Lady’s Mantle


Salix 'Hakuru Nishiki' and AlchemillaLady’s Mantle is one of the most common perennials in Nantucket gardens for good reason.  These charming plants are incredibly reliable, rabbit and deer resistant and have loads of flower power over a long period.  They look spectacular in early summer when the plant is covered in chartreuse-yellow flowers.  The tiny star-shaped  airy flowers look just as well in a cut flower arrangement as in the garden.  When not in flower, the fuzzy
foliage is also lovely.  In the morning, the leaves are covered in drops of dew that sparkle in the sun.

These plants blend equally well with sun and shade combinations.   Plant them as a low edging along a shady path with ferns as a background or in the front of the perennial border with catmint or small grasses.  Alchemilla likes a spot with average soil and even moisture.  In my experience, the foliage holds up the best in plantings that have some afternoon shade.

Maintenance is easy.  Once the flowers have begun to turn brown, remove them.  There are a few ways to do it;either shear back the entire plant, allowing the basal foliage to grow and fill back in, or cut or pull the stalks away from the base  of the plant.  While dormant, cut back the foliage to the ground.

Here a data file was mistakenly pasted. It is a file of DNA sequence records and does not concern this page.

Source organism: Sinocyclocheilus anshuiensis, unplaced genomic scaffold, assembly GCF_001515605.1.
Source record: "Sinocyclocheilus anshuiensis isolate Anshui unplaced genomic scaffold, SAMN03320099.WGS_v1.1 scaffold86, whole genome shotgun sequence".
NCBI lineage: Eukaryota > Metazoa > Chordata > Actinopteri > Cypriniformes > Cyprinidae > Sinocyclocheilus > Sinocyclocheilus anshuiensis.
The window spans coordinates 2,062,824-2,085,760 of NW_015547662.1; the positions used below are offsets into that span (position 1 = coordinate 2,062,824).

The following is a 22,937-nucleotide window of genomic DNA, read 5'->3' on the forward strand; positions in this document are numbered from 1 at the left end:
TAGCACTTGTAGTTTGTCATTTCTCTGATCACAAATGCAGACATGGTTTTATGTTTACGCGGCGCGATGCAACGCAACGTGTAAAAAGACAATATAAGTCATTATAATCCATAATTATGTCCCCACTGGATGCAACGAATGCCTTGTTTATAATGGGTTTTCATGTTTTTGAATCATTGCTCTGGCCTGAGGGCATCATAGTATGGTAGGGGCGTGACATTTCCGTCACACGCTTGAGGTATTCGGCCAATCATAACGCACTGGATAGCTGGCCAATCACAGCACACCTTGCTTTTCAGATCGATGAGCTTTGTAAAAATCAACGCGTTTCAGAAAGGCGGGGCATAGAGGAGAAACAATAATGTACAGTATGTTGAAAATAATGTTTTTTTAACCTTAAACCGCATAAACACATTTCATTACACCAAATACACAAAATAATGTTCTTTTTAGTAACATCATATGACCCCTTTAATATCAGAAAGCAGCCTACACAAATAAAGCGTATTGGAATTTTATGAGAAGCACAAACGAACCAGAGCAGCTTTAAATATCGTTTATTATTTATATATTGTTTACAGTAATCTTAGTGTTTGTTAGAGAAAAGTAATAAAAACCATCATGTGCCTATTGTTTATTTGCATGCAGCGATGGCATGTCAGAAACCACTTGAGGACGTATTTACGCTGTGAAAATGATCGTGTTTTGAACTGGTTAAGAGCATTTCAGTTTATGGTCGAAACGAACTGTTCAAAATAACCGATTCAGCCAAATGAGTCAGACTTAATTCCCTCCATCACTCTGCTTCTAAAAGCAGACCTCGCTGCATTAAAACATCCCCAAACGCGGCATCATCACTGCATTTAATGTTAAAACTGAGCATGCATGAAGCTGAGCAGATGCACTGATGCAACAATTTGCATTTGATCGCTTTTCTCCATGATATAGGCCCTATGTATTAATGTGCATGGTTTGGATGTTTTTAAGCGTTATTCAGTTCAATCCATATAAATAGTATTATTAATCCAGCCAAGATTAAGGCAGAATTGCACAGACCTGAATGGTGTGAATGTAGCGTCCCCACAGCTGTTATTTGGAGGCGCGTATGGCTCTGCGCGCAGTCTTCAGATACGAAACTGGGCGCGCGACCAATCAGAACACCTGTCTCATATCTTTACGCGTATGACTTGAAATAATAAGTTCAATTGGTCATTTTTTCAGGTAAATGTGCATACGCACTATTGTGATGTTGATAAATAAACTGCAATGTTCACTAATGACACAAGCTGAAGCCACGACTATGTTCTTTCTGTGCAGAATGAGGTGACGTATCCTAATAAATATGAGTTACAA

Some of the most common species and cultivars are listed below:

  • Alchemilla mollis:  The most common species of Lady’s Mantle.  Leaves are 6″ wide.  Flowers tend to fall toward the outside of the plant when in full bloom, forming a mantle or skirt – hence it’s common name.  18″ tall to 24″ wide.
  • Alchemilla mollis ‘Thriller’:  Slightly larger than the species, possibly with even more flowers. 18-24″ tall and wide.
  • Alchemilla mollis ‘Auslese’ aka ‘Select’ and ‘Robustica’:  A dwarf form.  Compact plants hold flowers in a more upright fashion than other Alchemilla mollis cultivars. 12″ tall and 18″ wide.
  • Alchemilla sericata ‘Gold Strike’:  A compact species, 14″ tall.  Medium-sized, deeply scalloped leaves.  Flowers tend to stay upright.
  • Alchemilla erythropoda:  The smallest species of Alchemilla that is readily available.  Perfect for a tiny garden.  6-8″ tall.